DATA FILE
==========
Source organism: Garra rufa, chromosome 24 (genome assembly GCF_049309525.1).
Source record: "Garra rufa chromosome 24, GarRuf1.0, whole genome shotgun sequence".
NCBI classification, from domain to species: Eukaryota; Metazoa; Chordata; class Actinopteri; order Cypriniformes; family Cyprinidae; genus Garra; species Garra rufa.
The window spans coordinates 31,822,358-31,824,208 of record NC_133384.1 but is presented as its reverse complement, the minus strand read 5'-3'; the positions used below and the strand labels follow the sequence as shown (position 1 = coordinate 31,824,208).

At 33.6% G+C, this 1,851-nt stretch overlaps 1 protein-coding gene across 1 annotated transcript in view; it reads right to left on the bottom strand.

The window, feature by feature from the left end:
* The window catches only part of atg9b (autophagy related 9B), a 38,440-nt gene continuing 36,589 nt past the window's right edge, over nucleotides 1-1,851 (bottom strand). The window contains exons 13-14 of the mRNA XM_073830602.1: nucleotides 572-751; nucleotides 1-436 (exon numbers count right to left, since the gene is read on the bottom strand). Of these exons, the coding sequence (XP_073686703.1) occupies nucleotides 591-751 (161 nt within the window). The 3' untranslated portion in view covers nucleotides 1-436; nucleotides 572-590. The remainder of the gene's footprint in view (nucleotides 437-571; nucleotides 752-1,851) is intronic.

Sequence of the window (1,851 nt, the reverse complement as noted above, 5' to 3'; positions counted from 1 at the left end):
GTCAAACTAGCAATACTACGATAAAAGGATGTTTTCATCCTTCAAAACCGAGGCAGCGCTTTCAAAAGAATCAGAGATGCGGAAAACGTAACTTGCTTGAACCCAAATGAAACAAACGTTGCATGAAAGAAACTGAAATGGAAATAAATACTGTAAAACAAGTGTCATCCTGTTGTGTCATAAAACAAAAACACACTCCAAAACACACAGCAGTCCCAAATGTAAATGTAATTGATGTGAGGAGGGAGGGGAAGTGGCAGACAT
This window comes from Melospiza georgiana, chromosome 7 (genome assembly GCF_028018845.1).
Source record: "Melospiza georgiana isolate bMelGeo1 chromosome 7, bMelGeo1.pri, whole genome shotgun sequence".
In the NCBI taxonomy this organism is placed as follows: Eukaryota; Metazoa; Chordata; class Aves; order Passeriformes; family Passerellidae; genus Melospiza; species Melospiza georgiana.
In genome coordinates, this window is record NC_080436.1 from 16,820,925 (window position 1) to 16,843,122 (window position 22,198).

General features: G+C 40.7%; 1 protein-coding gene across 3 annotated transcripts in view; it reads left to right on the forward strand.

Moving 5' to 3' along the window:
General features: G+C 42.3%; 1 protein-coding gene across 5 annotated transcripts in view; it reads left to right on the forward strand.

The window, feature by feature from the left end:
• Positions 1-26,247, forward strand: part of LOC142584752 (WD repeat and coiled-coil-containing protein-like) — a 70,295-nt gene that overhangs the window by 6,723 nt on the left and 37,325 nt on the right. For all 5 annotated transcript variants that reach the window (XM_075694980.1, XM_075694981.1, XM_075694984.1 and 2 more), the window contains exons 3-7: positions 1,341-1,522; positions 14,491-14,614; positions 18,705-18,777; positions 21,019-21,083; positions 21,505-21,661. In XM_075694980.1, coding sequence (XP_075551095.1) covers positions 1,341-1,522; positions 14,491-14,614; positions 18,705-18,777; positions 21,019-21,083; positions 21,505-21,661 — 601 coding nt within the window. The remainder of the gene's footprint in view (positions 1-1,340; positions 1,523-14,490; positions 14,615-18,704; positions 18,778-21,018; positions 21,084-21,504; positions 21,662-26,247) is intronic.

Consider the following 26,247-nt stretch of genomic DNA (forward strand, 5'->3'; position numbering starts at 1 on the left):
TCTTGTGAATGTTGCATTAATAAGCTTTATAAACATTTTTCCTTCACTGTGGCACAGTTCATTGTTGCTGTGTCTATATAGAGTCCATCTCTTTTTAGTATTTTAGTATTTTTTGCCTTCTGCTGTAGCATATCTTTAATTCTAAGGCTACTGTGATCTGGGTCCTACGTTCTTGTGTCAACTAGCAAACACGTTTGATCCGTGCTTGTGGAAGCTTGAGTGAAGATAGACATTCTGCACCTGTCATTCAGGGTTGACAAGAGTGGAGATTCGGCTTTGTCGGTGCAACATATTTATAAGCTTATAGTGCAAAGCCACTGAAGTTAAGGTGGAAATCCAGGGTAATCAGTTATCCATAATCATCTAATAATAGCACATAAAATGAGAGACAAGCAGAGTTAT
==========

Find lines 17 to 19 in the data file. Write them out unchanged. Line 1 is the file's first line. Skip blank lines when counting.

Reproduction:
The window, feature by feature from the left end:
• Positions 1-26,247, forward strand: part of LOC142584752 (WD repeat and coiled-coil-containing protein-like) — a 70,295-nt gene that overhangs the window by 6,723 nt on the left and 37,325 nt on the right. For all 5 annotated transcript variants that reach the window (XM_075694980.1, XM_075694981.1, XM_075694984.1 and 2 more), the window contains exons 3-7: positions 1,341-1,522; positions 14,491-14,614; positions 18,705-18,777; positions 21,019-21,083; positions 21,505-21,661. In XM_075694980.1, coding sequence (XP_075551095.1) covers positions 1,341-1,522; positions 14,491-14,614; positions 18,705-18,777; positions 21,019-21,083; positions 21,505-21,661 — 601 coding nt within the window. The remainder of the gene's footprint in view (positions 1-1,340; positions 1,523-14,490; positions 14,615-18,704; positions 18,778-21,018; positions 21,084-21,504; positions 21,662-26,247) is intronic.

Consider the following 26,247-nt stretch of genomic DNA (forward strand, 5'->3'; position numbering starts at 1 on the left):